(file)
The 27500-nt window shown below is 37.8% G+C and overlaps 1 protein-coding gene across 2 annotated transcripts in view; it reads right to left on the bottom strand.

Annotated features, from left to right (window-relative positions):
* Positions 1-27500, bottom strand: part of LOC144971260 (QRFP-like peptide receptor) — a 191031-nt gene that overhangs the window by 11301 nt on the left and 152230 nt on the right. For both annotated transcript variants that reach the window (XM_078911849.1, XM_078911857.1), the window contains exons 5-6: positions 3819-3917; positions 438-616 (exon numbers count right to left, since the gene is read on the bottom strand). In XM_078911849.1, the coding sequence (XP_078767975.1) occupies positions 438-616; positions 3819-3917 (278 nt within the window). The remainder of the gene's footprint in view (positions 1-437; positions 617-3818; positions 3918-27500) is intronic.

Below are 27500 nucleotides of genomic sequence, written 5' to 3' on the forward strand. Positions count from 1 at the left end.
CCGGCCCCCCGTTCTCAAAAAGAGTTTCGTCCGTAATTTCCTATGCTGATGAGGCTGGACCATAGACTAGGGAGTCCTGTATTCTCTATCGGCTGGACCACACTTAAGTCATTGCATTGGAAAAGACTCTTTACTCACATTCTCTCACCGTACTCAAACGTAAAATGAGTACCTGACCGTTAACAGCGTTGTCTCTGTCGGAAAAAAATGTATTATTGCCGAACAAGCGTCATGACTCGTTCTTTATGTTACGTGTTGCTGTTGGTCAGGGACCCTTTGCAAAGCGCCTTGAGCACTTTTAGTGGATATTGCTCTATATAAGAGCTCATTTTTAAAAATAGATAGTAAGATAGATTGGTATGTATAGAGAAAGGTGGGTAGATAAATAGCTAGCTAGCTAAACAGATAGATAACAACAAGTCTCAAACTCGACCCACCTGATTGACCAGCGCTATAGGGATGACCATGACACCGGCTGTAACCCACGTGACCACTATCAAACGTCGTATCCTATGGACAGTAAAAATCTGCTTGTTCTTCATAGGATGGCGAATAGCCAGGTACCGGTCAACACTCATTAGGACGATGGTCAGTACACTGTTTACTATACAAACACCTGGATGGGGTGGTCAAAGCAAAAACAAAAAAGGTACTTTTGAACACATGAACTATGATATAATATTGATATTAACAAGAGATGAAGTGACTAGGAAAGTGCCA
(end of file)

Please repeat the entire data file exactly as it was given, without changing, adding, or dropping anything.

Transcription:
The 27500-nt window shown below is 37.8% G+C and overlaps 1 protein-coding gene across 2 annotated transcripts in view; it reads right to left on the bottom strand.

Annotated features, from left to right (window-relative positions):
* Positions 1-27500, bottom strand: part of LOC144971260 (QRFP-like peptide receptor) — a 191031-nt gene that overhangs the window by 11301 nt on the left and 152230 nt on the right. For both annotated transcript variants that reach the window (XM_078911849.1, XM_078911857.1), the window contains exons 5-6: positions 3819-3917; positions 438-616 (exon numbers count right to left, since the gene is read on the bottom strand). In XM_078911849.1, the coding sequence (XP_078767975.1) occupies positions 438-616; positions 3819-3917 (278 nt within the window). The remainder of the gene's footprint in view (positions 1-437; positions 617-3818; positions 3918-27500) is intronic.

Below are 27500 nucleotides of genomic sequence, written 5' to 3' on the forward strand. Positions count from 1 at the left end.
CCGGCCCCCCGTTCTCAAAAAGAGTTTCGTCCGTAATTTCCTATGCTGATGAGGCTGGACCATAGACTAGGGAGTCCTGTATTCTCTATCGGCTGGACCACACTTAAGTCATTGCATTGGAAAAGACTCTTTACTCACATTCTCTCACCGTACTCAAACGTAAAATGAGTACCTGACCGTTAACAGCGTTGTCTCTGTCGGAAAAAAATGTATTATTGCCGAACAAGCGTCATGACTCGTTCTTTATGTTACGTGTTGCTGTTGGTCAGGGACCCTTTGCAAAGCGCCTTGAGCACTTTTAGTGGATATTGCTCTATATAAGAGCTCATTTTTAAAAATAGATAGTAAGATAGATTGGTATGTATAGAGAAAGGTGGGTAGATAAATAGCTAGCTAGCTAAACAGATAGATAACAACAAGTCTCAAACTCGACCCACCTGATTGACCAGCGCTATAGGGATGACCATGACACCGGCTGTAACCCACGTGACCACTATCAAACGTCGTATCCTATGGACAGTAAAAATCTGCTTGTTCTTCATAGGATGGCGAATAGCCAGGTACCGGTCAACACTCATTAGGACGATGGTCAGTACACTGTTTACTATACAAACACCTGGATGGGGTGGTCAAAGCAAAAACAAAAAAGGTACTTTTGAACACATGAACTATGATATAATATTGATATTAACAAGAGATGAAGTGACTAGGAAAGTGCCA